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Where to use egg shells?

Posted by frdnicholas Albuquerque NM (My Page) on
Mon, Jun 20, 11 at 17:19

I remember somewhere that some vegetables like to have egg shells placed under them. WHich vegetables would like that? I have tomatoes, eggplants, peppers and zuchini planted. I also have fruit trees, it the shells would be good for those? We have about a dozen egg shells from deviled eggs on the weekends and I would like to be able to use them in the garden if they would help. Thanks.


Follow-Up Postings:

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RE: Where to use egg shells?

i think all plants like calcium but theres not enough in the shells to make that much diffrence. break them up as small as you can and spread them around.


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RE: Where to use egg shells?

Agree with Terry. The calcium benefit, if there is any, is minimal and since it takes so long for the shells to break down the benefit would be for next year's garden, not this years plants.

Egg shells "might" have some benefit if one has a slug problem since they supposedly are irritating to slugs but otherwise their use in the garden is primarily considered one of the old garden myths that doesn't hold up to any sort of testing or proof.

Search 'egg shells' here for lots of discussions about them.

Dave


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RE: Where to use egg shells?

I just read where you can take 12 egg shells and soak them in water for 24 hours and use the water on your plants. I don't know how beneficial this would be...


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composting egg shells

You can add them to your compost pile. You will have to screen your compost to remove what doesn't disintegrate.


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RE: Where to use egg shells?

I got a tip from someone at a local nursery. They said break your eggshells in medium sized pieces and spread them out on a baking sheet. Bake for about 10 min to dry them out. Apparently, when they are extra crispy they break down faster. Then throw them in the blender and blast them until they're almost a powder. Then just throw them in your soil at planting or add them to the top inch or two around your plants.

As for how much nutritional value they actually have I couldn't tell you. But from experience (I've done this several times this year) the next morning, I would look under my mulch and the worms are having a feast! I've never been able to attract worms any other way but for some reason they love the eggshells. And as we all know if you've got worms in your garden then you've got pretty darn good soil! :)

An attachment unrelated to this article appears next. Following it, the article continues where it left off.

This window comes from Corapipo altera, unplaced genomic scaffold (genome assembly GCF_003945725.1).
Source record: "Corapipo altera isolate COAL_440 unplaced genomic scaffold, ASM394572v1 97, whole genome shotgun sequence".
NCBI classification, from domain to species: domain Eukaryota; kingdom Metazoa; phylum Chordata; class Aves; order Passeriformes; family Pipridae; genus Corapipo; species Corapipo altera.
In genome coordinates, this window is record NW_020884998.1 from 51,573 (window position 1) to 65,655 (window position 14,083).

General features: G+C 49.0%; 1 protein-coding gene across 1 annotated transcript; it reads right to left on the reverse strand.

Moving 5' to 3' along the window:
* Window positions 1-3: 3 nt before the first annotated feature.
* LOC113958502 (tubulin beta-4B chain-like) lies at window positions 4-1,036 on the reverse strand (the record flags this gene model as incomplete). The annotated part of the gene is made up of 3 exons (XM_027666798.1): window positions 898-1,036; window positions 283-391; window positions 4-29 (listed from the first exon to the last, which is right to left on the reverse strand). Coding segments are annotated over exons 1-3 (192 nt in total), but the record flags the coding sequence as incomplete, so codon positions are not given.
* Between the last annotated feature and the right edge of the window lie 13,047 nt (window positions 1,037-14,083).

Happy experimenting!


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RE: Where to use egg shells?

I always put crushed eggshells around my peppers and tomatoes to help prevent blossom end rot, usually around when they first start flowering. Supposedly it takes too long to break down to be of any benefit but if I remember to do this, I never have to worry about rot.


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RE: Where to use egg shells?

When I had worms, I found they really love those half shells for little houses. So I just toss them in the lasagna garden. I figure they get turned into the soil and the worms have nice little sleeping houses.


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RE: Where to use egg shells?

This is my second year of grinding up egg shells saved during the winter. I mixed 1/4 cup in each planting hole for tomatoes. This year I did not do the peppers because last year the plants got huge but didn't produce many peppers. The stems were very thick, almost shrub-like.


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RE: Where to use egg shells?

Personally, I think the very best use for them is in the compost pile. No blending, no extra crushing, just time. I add them to pots of tomatoes and peppers at planting time. I have read many books and magazines that recommend this. Myth or not, I never have blossom end rot...


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RE: Where to use egg shells?

I tend to pulverize mine (agree, cripsy works better, but I just leave mine in a paper bag for a couple of days before using something heavy to crush them)and put them in the compost too. I don't know if this is what morbian is talking about, but I add the powdered eggshells to my worm bin because they like to use the little particles in their gizzards as grit.


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RE: Where to use egg shells?

Mine are probably getting extra crispy laying in the lasagna garden baking in the 114 degree heat and drought!


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